Model: Lumina Van
Engine: 3.8 Liter
When I try to start the van in the morning, I get a check engine light and
it sputters for a few seconds and then quits running. Sometimes it takes up
to four or five times and then it starts with no check engine light.
I want to see what the codes are by shorting terminal A and B together on
the Data Link Connector. I have a Chilton book for 1990 to 1999. It has a
diagram for the 12 pin DLC showing where A and B are supposed to be, but
when I look at my Van there is not a wire going to where B is supposed to
be. There are only three wires going to the DLC on my van. I have two wires
on the last two rows of the DLC and one wire two positions from the bottom
right. This connector is in clear view under the dash on the drivers side of
the steering column. Does anyone know what two wires I should short
together? Can anyone help me?
This be one of them. This vehicle uses ALDL8192 communications. Easiest
solution is to take it somewhere and have the codes read. I suggest a garage
with a mechanic and not your local part store.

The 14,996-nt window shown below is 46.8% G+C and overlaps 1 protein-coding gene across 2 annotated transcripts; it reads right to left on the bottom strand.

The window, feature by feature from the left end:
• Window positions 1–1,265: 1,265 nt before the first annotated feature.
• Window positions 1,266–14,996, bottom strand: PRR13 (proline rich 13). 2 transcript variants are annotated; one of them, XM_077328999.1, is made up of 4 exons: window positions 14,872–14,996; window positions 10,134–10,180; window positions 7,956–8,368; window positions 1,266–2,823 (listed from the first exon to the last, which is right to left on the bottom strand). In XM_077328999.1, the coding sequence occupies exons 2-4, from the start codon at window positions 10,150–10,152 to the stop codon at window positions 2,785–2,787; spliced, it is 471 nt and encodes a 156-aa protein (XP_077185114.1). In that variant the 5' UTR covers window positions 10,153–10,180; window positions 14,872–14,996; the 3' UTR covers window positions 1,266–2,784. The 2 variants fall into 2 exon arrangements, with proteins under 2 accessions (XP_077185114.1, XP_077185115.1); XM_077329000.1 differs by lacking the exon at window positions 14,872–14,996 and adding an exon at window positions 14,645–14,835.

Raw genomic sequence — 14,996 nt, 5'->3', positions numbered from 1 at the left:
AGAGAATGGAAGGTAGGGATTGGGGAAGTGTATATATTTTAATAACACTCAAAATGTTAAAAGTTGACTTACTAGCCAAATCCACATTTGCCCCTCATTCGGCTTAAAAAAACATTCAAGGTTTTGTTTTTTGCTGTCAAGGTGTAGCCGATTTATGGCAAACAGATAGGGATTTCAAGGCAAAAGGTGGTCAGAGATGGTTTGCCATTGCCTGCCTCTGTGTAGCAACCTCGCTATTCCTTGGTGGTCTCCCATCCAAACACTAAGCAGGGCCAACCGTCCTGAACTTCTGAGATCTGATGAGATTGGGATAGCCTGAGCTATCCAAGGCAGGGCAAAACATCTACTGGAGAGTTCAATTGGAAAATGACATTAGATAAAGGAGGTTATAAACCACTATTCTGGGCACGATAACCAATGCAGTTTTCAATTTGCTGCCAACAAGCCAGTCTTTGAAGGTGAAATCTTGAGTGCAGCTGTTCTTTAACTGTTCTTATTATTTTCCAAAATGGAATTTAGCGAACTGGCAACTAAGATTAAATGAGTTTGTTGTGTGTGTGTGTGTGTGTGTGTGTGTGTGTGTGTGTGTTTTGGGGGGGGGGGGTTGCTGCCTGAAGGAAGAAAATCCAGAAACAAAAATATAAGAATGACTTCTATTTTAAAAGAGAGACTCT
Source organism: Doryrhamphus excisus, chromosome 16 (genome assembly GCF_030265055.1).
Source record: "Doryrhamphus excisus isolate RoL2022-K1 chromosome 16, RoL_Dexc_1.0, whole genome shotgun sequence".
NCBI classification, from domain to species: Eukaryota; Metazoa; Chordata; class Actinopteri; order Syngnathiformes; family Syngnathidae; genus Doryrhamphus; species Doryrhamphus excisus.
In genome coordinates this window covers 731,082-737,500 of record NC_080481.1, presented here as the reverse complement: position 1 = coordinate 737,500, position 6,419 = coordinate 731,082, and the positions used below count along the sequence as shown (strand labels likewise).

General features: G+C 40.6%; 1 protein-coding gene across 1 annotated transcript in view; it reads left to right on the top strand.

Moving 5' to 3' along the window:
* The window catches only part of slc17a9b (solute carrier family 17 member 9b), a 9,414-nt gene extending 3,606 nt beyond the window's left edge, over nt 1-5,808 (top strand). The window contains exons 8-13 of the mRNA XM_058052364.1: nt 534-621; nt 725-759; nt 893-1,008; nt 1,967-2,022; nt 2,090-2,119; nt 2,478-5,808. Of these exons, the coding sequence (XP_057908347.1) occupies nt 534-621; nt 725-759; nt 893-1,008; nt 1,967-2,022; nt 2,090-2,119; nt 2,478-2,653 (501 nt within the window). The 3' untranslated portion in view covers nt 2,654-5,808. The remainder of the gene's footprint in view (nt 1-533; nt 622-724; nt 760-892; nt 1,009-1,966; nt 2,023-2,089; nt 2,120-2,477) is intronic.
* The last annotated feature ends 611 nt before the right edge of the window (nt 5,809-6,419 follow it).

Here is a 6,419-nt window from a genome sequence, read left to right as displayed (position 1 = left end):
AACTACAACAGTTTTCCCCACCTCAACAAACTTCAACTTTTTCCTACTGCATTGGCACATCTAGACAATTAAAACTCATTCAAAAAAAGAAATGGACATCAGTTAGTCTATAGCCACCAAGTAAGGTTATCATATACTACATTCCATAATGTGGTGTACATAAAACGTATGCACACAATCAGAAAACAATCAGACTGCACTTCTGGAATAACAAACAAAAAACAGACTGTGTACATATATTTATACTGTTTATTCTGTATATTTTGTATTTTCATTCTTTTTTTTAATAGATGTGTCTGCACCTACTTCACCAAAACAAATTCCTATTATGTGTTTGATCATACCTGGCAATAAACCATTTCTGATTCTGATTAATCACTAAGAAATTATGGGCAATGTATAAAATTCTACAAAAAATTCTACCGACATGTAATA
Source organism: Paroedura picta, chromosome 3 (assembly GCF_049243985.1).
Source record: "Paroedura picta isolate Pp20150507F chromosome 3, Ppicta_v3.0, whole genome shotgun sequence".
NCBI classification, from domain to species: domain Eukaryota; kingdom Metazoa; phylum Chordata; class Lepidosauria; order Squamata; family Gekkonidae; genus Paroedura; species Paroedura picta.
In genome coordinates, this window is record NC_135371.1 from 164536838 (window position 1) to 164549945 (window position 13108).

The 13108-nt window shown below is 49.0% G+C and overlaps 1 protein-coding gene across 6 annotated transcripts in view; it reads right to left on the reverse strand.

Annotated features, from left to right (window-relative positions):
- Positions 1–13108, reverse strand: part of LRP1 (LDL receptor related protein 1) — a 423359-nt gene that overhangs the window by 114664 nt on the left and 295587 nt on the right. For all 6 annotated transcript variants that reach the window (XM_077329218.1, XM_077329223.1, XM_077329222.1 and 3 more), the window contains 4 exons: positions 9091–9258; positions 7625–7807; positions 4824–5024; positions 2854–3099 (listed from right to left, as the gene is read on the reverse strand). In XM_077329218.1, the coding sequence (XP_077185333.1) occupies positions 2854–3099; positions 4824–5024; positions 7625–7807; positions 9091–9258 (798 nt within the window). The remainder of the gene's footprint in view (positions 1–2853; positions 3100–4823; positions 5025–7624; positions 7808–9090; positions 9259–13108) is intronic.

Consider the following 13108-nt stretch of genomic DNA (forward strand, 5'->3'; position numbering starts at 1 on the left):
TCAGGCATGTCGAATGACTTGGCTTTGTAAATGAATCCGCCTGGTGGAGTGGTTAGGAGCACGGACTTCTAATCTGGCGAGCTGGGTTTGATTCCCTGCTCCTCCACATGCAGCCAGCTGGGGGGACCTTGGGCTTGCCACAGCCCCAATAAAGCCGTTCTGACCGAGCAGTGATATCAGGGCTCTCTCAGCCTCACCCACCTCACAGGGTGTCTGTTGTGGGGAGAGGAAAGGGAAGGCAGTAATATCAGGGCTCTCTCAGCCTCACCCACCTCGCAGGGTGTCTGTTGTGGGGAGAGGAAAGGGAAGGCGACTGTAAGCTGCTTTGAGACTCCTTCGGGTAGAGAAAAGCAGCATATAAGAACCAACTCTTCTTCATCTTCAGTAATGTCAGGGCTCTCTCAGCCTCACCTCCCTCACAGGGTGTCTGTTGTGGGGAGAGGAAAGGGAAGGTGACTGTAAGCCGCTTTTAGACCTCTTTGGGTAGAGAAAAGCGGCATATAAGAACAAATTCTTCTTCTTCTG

Nearly all 1994/95 GM cars are set up this way. They use the old
OBD1 ALDL connector WITHOUT the "B" lead, so no counting flashes of
the "Check Engine" light to acquire codes. Even more weird is that a
number of these vehicles, including 1994/95 VIN Code "L" 3800 V6s,
have an ECM that outputs OBDII type fault codes - so an ODBI code
reader is electrically OK but cannot make any sense of the data
Best thing is to take the vehicle to a repair shop with the proper
equipment to read the ECM. All the commercial readers can, with the
proper cartridge/software, cope with these what I call "OBD1.5"
systems, where as damn few consumer-grade readers can.
P.S. I do feel your pain on this: I have a 1994 Regal with the same
engine and ECM setup.
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